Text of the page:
During a survey of the Manaslu Trail in northern Gorkha three decades ago, the noted botanist Tirtha Bahadur Shrestha and I talked as we walked about developing such remote regions of Nepal.
One day, as we rested near a stone spout, I came up with a somewhat provocative thought that it was futile to try to come up with an economic development model based on service delivery to such small populations in remote areas.
“Would it not make economic sense to just take all the people and settle them outside the Ring Road in Kathmandu?” I asked.
The good doctor is known for his understated wisdom, and answered: “If we do what you suggest, some day there will be Nepalis, but there may be no Nepal.”
These remote areas of Nepal continue to receive services, allowances and projects from the Nepali state at enormous expense. Donors pour money into these regions, and the cost of projects is high because of their isolation.
The hope that the people there will stay in their villages and prosper is not a new one. In the Panchayat days, kings went on winter tours to these areas to be ‘with the people’. They royal entourage included the entire government machinery that travelled with the king, and unfortunately, left when he left.
Last week, I moved upcountry from Biratnagar to Ilam and Phidim with New Zealand-trained environmentalist Shailendra Thakali. The roads are good, there is access to government services, technical schools and banks have opened up. Entrepreneurs are looking to strike it rich through tourism, the high value commodities and agriculture, and a range of energy projects.
Yet, the young are leaving in droves, and wealth also is moving out as soon as it is created. Men and women are moving to the cities, and many from these parts were in Tundikhel in Kathmandu last week to celebrate Udhauli. Their villages back home are empty.
How can we ensure that the hills will stay alive with the sound of music? Historically humans have always sought greener pastures, so this is nothing unusual. Yet, under Nepal’s new federal map, we have seven provinces and 753 local governments – and they have been allocated more resources than ever before in the country’s history.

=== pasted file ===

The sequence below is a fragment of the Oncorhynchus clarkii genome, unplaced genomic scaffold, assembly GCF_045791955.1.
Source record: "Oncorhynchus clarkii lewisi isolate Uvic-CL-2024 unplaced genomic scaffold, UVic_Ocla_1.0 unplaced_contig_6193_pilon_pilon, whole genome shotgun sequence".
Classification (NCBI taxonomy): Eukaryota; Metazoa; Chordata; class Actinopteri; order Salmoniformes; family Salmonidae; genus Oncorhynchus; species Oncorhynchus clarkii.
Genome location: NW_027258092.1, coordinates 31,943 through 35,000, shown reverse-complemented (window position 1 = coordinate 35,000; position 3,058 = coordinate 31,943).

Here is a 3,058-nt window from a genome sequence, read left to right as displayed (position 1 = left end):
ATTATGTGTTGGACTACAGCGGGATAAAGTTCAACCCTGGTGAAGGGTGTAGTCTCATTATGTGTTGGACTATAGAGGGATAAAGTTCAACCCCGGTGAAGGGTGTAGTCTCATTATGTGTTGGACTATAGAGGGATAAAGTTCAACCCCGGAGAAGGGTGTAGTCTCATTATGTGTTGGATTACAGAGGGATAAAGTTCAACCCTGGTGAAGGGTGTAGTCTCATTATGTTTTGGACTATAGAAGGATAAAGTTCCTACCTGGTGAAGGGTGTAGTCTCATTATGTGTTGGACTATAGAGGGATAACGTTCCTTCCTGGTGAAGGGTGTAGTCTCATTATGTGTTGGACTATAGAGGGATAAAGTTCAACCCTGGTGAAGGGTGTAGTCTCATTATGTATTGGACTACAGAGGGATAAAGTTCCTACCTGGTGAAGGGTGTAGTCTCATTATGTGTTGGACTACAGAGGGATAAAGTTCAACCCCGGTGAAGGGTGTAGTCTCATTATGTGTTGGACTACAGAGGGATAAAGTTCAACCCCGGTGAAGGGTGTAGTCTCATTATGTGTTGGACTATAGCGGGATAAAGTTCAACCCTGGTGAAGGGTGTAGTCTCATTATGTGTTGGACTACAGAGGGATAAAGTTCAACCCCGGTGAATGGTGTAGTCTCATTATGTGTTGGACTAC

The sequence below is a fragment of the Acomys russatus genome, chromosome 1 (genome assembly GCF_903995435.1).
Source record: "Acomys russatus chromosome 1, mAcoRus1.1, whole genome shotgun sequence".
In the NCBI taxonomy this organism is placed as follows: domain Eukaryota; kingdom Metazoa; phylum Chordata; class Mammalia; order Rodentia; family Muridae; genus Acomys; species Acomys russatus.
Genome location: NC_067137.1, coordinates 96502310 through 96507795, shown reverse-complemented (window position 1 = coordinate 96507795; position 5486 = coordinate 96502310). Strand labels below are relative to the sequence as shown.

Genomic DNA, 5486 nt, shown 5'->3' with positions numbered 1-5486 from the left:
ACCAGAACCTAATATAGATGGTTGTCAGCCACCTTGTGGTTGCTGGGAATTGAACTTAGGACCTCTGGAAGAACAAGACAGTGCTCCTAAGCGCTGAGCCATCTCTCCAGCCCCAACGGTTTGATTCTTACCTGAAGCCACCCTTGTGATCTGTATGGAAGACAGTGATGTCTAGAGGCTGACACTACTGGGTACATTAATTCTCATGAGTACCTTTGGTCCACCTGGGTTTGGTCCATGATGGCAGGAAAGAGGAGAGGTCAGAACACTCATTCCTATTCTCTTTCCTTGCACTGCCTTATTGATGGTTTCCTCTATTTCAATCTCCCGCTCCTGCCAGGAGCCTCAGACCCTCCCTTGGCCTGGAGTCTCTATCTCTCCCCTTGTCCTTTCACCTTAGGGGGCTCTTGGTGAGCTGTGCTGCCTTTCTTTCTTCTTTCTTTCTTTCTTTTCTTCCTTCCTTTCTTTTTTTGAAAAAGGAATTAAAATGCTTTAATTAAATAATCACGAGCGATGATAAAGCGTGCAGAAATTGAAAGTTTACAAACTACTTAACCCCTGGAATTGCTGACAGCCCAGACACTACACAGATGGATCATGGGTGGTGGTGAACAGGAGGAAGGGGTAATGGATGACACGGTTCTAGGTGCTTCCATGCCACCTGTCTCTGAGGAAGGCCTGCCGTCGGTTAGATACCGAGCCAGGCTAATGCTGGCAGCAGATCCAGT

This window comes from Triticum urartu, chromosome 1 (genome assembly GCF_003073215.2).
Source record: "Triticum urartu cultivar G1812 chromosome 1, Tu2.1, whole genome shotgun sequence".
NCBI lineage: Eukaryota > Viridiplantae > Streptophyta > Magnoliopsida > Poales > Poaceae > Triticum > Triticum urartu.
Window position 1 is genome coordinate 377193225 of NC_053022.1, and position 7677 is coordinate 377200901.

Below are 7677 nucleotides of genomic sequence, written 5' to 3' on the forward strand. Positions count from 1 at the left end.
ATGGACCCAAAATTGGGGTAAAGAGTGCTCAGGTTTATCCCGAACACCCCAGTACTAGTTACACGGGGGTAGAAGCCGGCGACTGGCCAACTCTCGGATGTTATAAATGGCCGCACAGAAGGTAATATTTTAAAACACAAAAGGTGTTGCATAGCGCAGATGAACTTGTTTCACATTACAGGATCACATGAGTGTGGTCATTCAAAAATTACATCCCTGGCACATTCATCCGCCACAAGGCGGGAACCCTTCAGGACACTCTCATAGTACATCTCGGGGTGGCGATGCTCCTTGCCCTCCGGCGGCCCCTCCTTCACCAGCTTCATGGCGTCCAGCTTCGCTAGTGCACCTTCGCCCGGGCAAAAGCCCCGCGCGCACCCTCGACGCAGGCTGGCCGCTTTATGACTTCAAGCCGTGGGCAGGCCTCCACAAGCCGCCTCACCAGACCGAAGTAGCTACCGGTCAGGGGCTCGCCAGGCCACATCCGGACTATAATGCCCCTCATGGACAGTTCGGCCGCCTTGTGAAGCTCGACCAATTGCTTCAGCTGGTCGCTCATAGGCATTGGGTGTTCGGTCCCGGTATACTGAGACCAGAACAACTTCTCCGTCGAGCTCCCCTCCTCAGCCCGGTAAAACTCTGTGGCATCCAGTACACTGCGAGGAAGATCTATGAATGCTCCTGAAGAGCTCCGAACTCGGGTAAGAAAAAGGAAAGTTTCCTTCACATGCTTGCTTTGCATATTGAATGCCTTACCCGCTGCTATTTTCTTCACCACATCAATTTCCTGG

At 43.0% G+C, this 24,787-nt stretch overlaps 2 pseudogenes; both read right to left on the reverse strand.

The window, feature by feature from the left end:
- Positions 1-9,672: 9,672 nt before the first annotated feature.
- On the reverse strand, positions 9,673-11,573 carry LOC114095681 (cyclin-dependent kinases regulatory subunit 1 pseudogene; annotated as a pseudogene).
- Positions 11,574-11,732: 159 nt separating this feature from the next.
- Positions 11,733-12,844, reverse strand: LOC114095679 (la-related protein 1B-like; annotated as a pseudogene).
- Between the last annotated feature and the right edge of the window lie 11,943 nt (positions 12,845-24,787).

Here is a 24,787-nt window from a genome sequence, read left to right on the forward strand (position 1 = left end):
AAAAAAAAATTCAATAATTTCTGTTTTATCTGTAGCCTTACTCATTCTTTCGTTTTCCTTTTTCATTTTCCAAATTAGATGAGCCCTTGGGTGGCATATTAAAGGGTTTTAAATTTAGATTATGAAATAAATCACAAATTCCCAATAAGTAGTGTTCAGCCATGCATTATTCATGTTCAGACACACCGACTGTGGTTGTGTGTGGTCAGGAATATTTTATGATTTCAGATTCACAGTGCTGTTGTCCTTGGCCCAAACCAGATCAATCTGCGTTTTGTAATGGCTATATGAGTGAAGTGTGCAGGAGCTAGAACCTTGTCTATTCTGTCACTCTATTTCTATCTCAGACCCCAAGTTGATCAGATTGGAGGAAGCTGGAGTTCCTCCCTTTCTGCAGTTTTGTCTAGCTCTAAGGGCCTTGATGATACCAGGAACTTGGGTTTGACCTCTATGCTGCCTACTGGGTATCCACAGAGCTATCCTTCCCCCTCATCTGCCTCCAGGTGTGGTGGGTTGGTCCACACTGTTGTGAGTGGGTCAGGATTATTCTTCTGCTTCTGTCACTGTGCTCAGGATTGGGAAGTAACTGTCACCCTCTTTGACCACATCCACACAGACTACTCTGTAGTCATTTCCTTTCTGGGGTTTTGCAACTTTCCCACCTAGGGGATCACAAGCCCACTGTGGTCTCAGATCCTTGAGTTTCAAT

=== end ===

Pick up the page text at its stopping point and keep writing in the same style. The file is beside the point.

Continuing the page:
The government is fond of telling us how much more revenue it has raised, but it seems to be unable to spend it. And if they do much of its effectiveness is questionable. The bigger question is will this be enough to keep Nepalis in the remoter regions of Nepal?
What is the central purpose of such spending? And how effective is it when delivery is still through beaurocrats, doctors, engineers and teachers who do not really want to go there? Federal Nepal could be the answer, but not in the hands of half-hearted people with a letter of appointment from Singha Durbar.
As we drove along the winding roads above the Tamor River, Thakali showed me the picture of a village north of Pokhara with one of the most stunning scenery in the world. It was empty. His clan spent a lot of money for the upkeep of their deserted villages. There is money for caretakers, the expenses of keeping the livestock. All because it was emotionally not justifiable to sell off ancestral homes and property.
Like many Nepalis, Shailendra Thakali has a plan: high-end tourism, energy project, and cultivating high value natural commodities for export. But for this to happen the government has to invest, it cannot just be a tax collector.
Let us hope that in 2019, all three levels of elected government are more accountable to every Nepali and start behaving like a shareholder of Nepal, Inc.
Anil Chitrakar is President of Siddharthinc.